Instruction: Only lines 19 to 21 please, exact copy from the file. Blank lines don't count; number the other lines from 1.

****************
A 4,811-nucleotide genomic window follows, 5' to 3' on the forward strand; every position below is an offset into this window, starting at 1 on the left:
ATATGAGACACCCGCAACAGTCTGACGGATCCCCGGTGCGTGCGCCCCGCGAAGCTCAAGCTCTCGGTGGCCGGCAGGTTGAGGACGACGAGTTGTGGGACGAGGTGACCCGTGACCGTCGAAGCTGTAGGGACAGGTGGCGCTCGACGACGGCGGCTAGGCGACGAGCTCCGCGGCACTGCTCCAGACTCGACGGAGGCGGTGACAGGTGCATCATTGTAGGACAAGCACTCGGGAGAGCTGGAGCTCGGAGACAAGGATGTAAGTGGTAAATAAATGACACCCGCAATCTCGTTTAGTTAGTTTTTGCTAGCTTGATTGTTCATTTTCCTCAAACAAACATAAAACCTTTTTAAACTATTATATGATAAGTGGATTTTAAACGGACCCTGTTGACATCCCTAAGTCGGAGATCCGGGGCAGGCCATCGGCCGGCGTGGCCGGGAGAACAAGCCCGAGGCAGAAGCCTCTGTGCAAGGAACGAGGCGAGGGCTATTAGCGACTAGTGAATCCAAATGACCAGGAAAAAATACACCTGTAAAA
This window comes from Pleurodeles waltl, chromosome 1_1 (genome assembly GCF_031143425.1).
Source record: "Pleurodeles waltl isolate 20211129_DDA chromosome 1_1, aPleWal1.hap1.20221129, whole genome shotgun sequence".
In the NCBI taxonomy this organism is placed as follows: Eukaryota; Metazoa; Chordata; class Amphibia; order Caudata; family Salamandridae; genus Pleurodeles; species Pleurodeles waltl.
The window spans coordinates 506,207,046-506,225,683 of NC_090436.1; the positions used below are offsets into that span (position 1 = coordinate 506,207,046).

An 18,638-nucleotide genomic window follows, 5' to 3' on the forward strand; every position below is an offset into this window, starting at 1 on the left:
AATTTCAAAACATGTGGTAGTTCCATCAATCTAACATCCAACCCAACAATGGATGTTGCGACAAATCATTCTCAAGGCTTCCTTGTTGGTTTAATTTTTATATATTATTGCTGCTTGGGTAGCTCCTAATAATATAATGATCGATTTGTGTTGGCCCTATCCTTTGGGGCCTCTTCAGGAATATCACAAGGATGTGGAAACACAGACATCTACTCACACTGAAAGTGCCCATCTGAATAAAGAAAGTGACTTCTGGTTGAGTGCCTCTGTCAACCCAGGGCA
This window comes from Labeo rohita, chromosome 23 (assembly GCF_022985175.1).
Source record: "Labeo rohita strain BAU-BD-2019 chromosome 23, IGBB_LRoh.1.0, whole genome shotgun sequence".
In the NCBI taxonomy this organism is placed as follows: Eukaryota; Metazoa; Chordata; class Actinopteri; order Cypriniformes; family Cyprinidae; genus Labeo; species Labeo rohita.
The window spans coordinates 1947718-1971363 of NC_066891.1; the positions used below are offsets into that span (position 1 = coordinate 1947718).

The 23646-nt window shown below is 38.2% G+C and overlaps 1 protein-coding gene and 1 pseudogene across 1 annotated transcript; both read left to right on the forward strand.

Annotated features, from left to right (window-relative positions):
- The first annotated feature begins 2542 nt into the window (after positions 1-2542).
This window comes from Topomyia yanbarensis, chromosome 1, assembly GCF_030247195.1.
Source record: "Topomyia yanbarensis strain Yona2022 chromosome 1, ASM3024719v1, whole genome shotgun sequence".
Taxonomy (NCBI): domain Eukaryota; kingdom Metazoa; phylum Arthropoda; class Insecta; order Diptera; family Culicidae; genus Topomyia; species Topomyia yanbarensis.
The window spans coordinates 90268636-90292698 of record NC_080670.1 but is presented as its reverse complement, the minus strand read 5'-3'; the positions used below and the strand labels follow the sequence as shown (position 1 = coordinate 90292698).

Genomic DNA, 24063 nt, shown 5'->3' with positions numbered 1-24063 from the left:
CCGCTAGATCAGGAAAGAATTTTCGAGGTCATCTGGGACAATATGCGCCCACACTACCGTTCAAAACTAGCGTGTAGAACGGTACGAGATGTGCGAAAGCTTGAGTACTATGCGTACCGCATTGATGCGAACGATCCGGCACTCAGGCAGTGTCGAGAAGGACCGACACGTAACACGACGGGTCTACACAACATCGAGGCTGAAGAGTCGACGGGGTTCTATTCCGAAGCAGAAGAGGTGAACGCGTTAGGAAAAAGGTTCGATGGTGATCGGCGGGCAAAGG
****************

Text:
The window spans coordinates 90268636-90292698 of record NC_080670.1 but is presented as its reverse complement, the minus strand read 5'-3'; the positions used below and the strand labels follow the sequence as shown (position 1 = coordinate 90292698).

Genomic DNA, 24063 nt, shown 5'->3' with positions numbered 1-24063 from the left:
CCGCTAGATCAGGAAAGAATTTTCGAGGTCATCTGGGACAATATGCGCCCACACTACCGTTCAAAACTAGCGTGTAGAACGGTACGAGATGTGCGAAAGCTTGAGTACTATGCGTACCGCATTGATGCGAACGATCCGGCACTCAGGCAGTGTCGAGAAGGACCGACACGTAACACGACGGGTCTACACAACATCGAGGCTGAAGAGTCGACGGGGTTCTATTCCGAAGCAGAAGAGGTGAACGCGTTAGGAAAAAGGTTCGATGGTGATCGGCGGGCAAAGG